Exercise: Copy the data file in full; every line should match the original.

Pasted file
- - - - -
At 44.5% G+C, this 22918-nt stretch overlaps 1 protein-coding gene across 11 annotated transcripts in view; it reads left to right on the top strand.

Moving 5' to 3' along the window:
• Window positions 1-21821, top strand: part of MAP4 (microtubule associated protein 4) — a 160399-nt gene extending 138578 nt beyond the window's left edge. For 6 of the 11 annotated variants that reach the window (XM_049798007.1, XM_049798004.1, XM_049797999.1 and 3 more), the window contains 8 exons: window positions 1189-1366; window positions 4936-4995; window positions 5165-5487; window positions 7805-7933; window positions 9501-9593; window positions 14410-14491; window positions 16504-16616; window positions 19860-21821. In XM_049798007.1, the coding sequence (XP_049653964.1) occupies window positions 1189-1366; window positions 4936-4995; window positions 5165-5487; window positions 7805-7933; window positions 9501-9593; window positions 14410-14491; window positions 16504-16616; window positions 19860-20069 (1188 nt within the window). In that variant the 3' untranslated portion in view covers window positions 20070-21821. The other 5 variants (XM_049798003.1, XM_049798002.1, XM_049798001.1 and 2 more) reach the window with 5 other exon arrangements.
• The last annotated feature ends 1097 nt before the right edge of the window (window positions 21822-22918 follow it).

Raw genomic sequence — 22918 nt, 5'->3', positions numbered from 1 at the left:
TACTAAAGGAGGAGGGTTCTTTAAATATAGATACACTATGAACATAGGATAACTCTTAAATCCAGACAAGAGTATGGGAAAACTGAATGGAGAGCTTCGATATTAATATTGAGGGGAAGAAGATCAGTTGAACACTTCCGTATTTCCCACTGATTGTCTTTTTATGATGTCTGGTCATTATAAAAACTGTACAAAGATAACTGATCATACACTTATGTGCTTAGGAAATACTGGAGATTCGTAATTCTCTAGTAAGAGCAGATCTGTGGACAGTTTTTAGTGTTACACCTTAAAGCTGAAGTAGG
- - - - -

At 44.5% G+C, this 22918-nt stretch overlaps 1 protein-coding gene across 11 annotated transcripts in view; it reads left to right on the top strand.

Moving 5' to 3' along the window:
• Window positions 1-21821, top strand: part of MAP4 (microtubule associated protein 4) — a 160399-nt gene extending 138578 nt beyond the window's left edge. For 6 of the 11 annotated variants that reach the window (XM_049798007.1, XM_049798004.1, XM_049797999.1 and 3 more), the window contains 8 exons: window positions 1189-1366; window positions 4936-4995; window positions 5165-5487; window positions 7805-7933; window positions 9501-9593; window positions 14410-14491; window positions 16504-16616; window positions 19860-21821. In XM_049798007.1, the coding sequence (XP_049653964.1) occupies window positions 1189-1366; window positions 4936-4995; window positions 5165-5487; window positions 7805-7933; window positions 9501-9593; window positions 14410-14491; window positions 16504-16616; window positions 19860-20069 (1188 nt within the window). In that variant the 3' untranslated portion in view covers window positions 20070-21821. The other 5 variants (XM_049798003.1, XM_049798002.1, XM_049798001.1 and 2 more) reach the window with 5 other exon arrangements.
• The last annotated feature ends 1097 nt before the right edge of the window (window positions 21822-22918 follow it).

Raw genomic sequence — 22918 nt, 5'->3', positions numbered from 1 at the left:
TACTAAAGGAGGAGGGTTCTTTAAATATAGATACACTATGAACATAGGATAACTCTTAAATCCAGACAAGAGTATGGGAAAACTGAATGGAGAGCTTCGATATTAATATTGAGGGGAAGAAGATCAGTTGAACACTTCCGTATTTCCCACTGATTGTCTTTTTATGATGTCTGGTCATTATAAAAACTGTACAAAGATAACTGATCATACACTTATGTGCTTAGGAAATACTGGAGATTCGTAATTCTCTAGTAAGAGCAGATCTGTGGACAGTTTTTAGTGTTACACCTTAAAGCTGAAGTAGG